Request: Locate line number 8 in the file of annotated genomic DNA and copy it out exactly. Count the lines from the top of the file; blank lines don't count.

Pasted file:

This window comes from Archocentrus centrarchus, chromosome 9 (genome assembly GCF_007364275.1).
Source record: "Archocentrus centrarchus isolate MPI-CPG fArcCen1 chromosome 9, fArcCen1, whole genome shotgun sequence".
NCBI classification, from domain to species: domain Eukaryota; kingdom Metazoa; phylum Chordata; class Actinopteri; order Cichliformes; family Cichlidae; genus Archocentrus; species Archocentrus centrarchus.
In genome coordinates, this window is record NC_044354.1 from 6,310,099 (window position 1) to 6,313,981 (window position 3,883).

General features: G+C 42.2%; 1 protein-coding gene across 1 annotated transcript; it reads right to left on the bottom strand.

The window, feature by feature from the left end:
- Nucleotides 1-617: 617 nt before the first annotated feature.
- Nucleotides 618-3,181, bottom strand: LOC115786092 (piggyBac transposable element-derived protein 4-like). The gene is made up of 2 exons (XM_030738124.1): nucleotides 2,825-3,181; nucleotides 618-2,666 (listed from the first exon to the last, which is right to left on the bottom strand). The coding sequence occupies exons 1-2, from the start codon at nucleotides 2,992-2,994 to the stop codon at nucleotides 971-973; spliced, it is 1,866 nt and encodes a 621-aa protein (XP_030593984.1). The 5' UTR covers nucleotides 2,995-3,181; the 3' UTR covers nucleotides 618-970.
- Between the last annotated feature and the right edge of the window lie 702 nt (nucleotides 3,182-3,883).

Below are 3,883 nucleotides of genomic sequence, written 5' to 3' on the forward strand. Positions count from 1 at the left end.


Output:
- Nucleotides 618-3,181, bottom strand: LOC115786092 (piggyBac transposable element-derived protein 4-like). The gene is made up of 2 exons (XM_030738124.1): nucleotides 2,825-3,181; nucleotides 618-2,666 (listed from the first exon to the last, which is right to left on the bottom strand). The coding sequence occupies exons 1-2, from the start codon at nucleotides 2,992-2,994 to the stop codon at nucleotides 971-973; spliced, it is 1,866 nt and encodes a 621-aa protein (XP_030593984.1). The 5' UTR covers nucleotides 2,995-3,181; the 3' UTR covers nucleotides 618-970.